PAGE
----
Paying attention and tending to the condition and health of the land has been important for us. After purchasing the farm in the early 1980s, our inventories of the condition revealed all was not well. The name we bestowed, "Stone Prairie Farm," was pinned because bare bed rock and rock strewn subsoil's covered ridge tops and side slopes, a scab from erosion over years of farming straight up and down the 60- to 90-feet tall hills. And the stream in the bottoms reflected this accumulated topsoil: it was buried with tall agricultural weeds growing in the uprooted, displaced fertile topsoil. The green-as-pea-soup water in the stream was fed by the oozing nutrients from the sediment layer of top and mixed subsoils and from cattle manure. These scars were all too apparent; some scabbed over, beginning to heal, others were still gaping open wounds bleeding the nutrients, soils and life from the land.
For thirty-five years, we have worked to protect the health of the entire property. No better ways for us humans to find love, that to care for something, to nurture or nurse person, dog, even chickens, and land, back to health. But, we did stop with the notion of "back to something healthy defined by the agricultural uses prevailing over the southern Wisconsin landscape. We decided healthy meant to restore the land back to the prairies, wetlands, crystal-clear spring brooks and forests and savannas that used to occupy this land.
We are better than halfway through this process overall, with a few acres here and there still on the mend. Some areas will only mend so far, because of the bleeding that occurred over many years. There has never been any question in my mind that mending and restoring was the right path? The land told us the chosen plat was right and appropriate, and in locations where we had more to learn, weedy plants and continued degeneration told us another approach was necessary. The give and take extended down to the learning about the specific practices required to heal the wounds.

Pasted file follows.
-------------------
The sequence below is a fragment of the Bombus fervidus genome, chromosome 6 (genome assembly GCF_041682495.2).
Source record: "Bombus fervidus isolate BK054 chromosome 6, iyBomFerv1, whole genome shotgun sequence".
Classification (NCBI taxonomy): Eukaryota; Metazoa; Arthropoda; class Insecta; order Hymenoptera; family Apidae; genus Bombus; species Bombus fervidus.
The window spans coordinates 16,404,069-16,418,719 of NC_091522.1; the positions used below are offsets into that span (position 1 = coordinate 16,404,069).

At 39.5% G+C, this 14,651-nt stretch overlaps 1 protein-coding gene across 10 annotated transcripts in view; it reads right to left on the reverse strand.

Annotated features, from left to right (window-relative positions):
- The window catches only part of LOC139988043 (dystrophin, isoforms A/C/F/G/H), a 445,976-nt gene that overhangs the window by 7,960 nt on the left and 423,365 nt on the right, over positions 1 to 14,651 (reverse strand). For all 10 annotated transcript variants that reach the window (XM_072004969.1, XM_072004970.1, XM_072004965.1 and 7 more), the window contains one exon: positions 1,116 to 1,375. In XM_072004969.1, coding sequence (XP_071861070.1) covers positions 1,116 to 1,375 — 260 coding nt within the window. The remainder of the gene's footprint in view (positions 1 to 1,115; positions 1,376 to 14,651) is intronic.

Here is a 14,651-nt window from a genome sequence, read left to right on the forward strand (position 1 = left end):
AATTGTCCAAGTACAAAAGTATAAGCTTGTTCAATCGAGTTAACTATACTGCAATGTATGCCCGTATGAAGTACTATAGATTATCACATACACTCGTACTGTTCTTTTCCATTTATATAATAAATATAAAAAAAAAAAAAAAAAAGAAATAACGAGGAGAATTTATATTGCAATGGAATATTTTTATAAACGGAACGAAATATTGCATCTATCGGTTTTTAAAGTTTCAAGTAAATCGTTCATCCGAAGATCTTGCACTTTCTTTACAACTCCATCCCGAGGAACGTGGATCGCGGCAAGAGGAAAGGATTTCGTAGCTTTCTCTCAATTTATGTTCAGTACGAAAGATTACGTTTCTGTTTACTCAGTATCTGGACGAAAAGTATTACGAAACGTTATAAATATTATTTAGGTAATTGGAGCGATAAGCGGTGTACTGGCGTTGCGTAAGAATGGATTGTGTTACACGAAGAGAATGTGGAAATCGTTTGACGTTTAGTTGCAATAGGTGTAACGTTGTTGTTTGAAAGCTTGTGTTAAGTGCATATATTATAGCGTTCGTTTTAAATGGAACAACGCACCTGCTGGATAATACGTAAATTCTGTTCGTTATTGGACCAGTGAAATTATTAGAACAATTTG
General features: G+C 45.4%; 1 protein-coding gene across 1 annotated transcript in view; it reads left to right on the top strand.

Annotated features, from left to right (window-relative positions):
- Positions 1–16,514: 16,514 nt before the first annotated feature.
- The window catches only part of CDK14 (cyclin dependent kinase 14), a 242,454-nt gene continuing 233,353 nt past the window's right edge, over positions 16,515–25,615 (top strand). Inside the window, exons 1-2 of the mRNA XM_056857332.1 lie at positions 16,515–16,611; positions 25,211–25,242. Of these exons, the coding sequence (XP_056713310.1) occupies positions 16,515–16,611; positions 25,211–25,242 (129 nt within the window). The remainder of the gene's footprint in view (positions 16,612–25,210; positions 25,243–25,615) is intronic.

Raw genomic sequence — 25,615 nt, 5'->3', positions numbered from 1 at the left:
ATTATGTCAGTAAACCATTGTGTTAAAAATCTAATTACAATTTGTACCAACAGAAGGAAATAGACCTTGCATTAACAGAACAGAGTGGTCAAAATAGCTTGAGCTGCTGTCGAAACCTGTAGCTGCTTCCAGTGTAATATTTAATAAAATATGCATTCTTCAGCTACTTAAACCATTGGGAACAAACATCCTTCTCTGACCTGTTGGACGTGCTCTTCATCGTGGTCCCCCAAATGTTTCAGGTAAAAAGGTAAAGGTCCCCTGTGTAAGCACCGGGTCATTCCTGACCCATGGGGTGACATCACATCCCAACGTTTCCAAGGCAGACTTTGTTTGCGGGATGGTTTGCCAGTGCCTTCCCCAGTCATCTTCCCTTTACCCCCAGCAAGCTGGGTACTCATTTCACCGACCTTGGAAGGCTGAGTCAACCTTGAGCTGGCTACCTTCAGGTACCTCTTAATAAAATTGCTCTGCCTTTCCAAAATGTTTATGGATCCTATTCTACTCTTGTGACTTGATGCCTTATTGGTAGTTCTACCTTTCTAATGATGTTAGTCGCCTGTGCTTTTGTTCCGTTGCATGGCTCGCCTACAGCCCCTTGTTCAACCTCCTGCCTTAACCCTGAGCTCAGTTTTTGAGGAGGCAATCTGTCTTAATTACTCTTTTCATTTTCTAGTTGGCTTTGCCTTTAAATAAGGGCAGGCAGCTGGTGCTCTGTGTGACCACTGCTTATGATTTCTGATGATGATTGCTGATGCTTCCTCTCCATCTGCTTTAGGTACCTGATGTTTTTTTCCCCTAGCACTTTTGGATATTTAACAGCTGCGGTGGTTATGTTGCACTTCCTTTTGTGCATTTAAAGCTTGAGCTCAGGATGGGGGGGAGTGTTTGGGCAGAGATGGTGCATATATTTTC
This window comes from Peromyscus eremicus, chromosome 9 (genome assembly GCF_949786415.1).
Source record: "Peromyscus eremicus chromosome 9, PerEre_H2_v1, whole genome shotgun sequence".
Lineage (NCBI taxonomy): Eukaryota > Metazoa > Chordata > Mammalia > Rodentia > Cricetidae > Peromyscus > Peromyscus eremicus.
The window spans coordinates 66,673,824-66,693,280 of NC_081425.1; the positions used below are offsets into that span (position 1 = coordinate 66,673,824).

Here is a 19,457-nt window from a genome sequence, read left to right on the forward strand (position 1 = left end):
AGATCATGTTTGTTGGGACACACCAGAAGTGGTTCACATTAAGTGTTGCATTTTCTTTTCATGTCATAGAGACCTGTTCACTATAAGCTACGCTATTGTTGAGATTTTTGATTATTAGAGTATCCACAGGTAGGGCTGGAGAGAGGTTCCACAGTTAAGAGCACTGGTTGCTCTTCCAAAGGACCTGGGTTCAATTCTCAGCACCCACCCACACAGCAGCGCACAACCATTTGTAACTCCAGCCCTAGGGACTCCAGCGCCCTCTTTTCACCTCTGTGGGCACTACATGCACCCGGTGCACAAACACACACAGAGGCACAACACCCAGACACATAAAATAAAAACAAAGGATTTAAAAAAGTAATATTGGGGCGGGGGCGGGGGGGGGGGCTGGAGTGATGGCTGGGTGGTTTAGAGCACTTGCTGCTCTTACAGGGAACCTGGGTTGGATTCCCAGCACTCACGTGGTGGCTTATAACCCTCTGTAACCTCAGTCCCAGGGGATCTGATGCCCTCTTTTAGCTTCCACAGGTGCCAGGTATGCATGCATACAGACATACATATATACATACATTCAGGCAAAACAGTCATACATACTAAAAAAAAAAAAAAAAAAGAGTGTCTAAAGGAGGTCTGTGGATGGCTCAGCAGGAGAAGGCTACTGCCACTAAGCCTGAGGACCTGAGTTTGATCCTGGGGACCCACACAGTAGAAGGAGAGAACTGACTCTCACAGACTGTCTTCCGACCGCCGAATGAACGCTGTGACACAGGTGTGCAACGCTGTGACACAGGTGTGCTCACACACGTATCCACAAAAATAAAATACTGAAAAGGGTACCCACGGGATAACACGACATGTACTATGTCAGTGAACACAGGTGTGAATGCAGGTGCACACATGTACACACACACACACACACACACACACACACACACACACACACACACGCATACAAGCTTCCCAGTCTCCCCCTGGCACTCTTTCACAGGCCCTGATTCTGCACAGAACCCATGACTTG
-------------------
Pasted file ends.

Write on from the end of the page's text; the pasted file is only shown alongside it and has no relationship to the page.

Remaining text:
It is a good feeling to know that the legal protection of this land is now ensured with the easement. It is still an unsettling feeling to realize that someone like those in our family and friends, who have learned to read the land, which can hear the silent groans of Illness, and identify remedies much like a doctor making prescriptions, must still keep their finger on the pulse of the land forever. Our job now, in our remaining years on this land, is to continue to protect and nature the health of the landscape while ensuring that we "grow" a new crop of healers who are attuned to the land's needs, to continue the cycle of land education necessary to perpetually protect the landscape.
As founder, president and senior ecologist of Applied Ecological Services, an internally renowned restoration services company, Steven I. Apfelbaum is among the best-known leaders in ecological system restoration, conservation development and the restoration of hydrology in the world. He lives with his partner, Susan Lehnhardt, on Stone Prairie Farm in Juda, Wisconsin. Apfelbaum describes his renewed intent to protect his land now and in the future using a conservation easement.